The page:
Trump Takes ‘Thank-You Tour’ to Wealthy Donor’s Costume BallBy and
President-elect pays respects to billionaire Robert Mercer
Trump comes as himself at ‘Villains and Heroes’ gathering
President-elect Donald Trump took a break from the blue-collar Midwestern rallies of his “thank-you tour” of the U.S. to pay his respects to a different demographic: the family of a wealthy donor who spent millions supporting his campaign.
Trump on Saturday attended a lavish costume party on the North Shore of Long Island hosted by hedge-fund manager Robert Mercer, the co-chief executive officer of Renaissance Technologies. In August, Mercer’s daughter and political adviser, Rebekah Mercer, helped install her aides at the top of the Trump campaign, and her influence within has grown since then. Politico recently dubbed her "the most powerful woman in GOP politics."
The occasion was an annual costume party thrown by the Mercer family that’s become legendary in political circles. Trump’s presence promises to cement the family’s role at the center of a new, anti-establishment brand of conservatism taking power in Washington. This year’s theme was "Villains and Heroes." Many of the guests were intellectuals, activists and politicians in the Mercers’ orbit, and their costumes ran the gamut from Tonya Harding, the disgraced figure skater, to Cruella de Vil. At least three women dressed as Ruth Bader Ginsburg, the liberal Supreme Court justice.
Trump, 70, strode into the party wearing a dark suit and a blue and white tie. Asked what his costume was, he pointed at himself and mouthed “me.” Nearby was a faux-marble entryway with the Latin phrase “bono malum superate” -- overcome evil with good.
Trump spent nearly two hours at the event, and addressed the crowd for about 20 minutes in remarks that reporters traveling with the president-elect weren’t allowed to hear. According to guests who spoke on condition of anonymity, he spent much of his time thanking individuals who helped him win, including the Mercers and the political operatives they provided him.
Peter Thiel, the billionaire libertarian tech entrepreneur and founder of Clarium Capital, sported one of the evening’s most talked-about costumes. He dressed as the professional wrestler Hulk Hogan, whose real name is Terry Gene Bollea, according to two guests who saw him there. Earlier this year, Thiel, who nursed a grudge against Gawker Media, secretly financed Bollea’s successful invasion-of-privacy lawsuit against the company, and forced it into bankruptcy. A spokesman for Thiel declined to comment.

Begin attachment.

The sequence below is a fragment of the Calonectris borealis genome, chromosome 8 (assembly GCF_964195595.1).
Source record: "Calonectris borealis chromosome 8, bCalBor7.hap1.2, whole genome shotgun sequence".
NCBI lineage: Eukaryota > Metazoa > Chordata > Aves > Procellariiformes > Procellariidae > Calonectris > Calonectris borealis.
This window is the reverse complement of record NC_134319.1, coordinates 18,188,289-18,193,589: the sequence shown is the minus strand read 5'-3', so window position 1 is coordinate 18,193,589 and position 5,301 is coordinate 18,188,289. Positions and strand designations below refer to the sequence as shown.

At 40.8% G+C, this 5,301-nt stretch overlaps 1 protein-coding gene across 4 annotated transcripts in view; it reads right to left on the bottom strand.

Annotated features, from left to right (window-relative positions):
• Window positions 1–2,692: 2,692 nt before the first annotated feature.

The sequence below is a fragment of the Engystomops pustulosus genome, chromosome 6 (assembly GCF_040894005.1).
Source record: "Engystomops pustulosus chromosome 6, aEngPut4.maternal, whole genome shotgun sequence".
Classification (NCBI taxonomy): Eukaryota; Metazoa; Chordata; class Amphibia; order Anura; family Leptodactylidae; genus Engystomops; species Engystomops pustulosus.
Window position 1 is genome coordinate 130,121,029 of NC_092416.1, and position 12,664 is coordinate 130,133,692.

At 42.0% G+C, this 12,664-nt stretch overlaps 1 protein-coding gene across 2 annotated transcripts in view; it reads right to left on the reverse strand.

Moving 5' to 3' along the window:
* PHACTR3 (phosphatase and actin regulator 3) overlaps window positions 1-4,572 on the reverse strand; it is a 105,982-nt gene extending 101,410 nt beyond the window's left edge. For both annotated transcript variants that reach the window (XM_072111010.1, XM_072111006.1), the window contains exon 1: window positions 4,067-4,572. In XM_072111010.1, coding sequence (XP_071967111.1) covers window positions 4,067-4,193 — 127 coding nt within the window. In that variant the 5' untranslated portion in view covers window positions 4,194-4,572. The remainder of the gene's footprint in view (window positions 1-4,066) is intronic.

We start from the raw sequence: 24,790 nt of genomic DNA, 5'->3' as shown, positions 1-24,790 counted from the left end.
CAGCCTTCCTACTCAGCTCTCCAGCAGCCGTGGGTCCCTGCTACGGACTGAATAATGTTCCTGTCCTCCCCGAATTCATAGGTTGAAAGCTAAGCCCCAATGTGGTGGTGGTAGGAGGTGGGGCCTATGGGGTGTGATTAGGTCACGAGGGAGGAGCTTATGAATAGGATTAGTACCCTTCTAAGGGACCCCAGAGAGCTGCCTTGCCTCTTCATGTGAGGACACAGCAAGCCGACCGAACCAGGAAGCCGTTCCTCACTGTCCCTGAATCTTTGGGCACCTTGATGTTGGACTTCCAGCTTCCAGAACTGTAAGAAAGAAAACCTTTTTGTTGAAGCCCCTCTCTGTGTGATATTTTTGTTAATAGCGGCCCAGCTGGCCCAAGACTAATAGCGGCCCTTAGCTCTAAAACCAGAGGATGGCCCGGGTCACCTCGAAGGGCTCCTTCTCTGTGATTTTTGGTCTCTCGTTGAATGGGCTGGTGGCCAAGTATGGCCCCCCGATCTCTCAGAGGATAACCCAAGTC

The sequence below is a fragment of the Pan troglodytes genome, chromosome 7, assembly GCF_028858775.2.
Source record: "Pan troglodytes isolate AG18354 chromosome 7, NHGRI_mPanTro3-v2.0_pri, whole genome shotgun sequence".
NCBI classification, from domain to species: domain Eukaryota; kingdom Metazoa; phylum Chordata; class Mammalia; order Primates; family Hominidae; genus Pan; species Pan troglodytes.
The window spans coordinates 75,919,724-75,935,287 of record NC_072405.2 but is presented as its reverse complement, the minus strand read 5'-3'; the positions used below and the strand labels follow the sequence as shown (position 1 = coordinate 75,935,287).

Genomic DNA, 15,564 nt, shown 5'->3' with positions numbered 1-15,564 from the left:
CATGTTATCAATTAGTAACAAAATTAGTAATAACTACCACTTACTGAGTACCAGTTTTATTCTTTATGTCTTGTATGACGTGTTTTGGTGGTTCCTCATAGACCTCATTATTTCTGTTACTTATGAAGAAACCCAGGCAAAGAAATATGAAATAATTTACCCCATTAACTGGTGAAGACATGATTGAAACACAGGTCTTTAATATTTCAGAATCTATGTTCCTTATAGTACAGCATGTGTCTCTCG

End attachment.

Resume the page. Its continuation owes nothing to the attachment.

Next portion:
Farage as Nelson
Nigel Farage, the former leader of the pro-Brexit UK Independence Party, came as the naval hero Admiral Lord Nelson. “Nelson did it with cannons, and we did it with votes, all right?” Farage, in a blue bicorne hat, told a reporter at a hotel near the party. He declined to comment further.
Spotted boarding a hotel shuttle to the party was Scott Garrett, a New Jersey congressman who lost his seat after reports that he wouldn’t support a Republican Party committee because it backed gay candidates. Garrett and his wife, Mary Ellen, were dressed as gangsters from the 1930s.
Joseph Bast, president of the Heartland Institute, an Illinois-based think tank that questions the scientific consensus on climate change, wore prisoner’s stripes with the word “DENIER” on his back. His wife, Diane, dressed as a British bobby -- a member of the thought police, he said.
Brent Bozell, a longtime conservative activist whose Media Research Center has raised millions of dollars from the Mercers, came as Lionheart, the crusading British monarch, in a blood-red tunic. “My wife is Joan of Arc -- she’s about to go up in flames!” Bozell said as he waited for the shuttle to depart. Earlier, Bozell hugged Alexander Nix, the CEO of Cambridge Analytica, a political-data firm in which the Mercers are investors.
Guests were encouraged to keep details of the party private, and most wouldn’t discuss the gathering or their ties to the Mercers. Not all were political types. Steven Hatfill, the biodefense researcher who was wrongly suspected in the 2001 anthrax attacks, was dressed as a Ghostbuster.
Lawrence Mone, the head of the Manhattan Institute for Policy Research, was Obi-Wan Kenobi; Roger Kimball, of New Criterion magazine, dressed as the Comte de Rochambeau; William Mumma, president of the Becket Fund for Religious Liberty and a former executive at Mitsubishi Securities, wore a nondescript suit and carried a battle-axe. All of their groups have received the Mercers’ money.
Trump’s aides had said earlier in the week that he didn’t plan to attend, and some guests heard of Trump’s plans only minutes before he arrived. “Honoring the ultimate hero at the Mercer ‘Heroes and Villains’ party on Long Island,” said campaign manager, Kellyanne Conway, in a tweet. “Crowd thrilled w/ surprise!” She was dressed as Superwoman.
— With assistance by David Scheer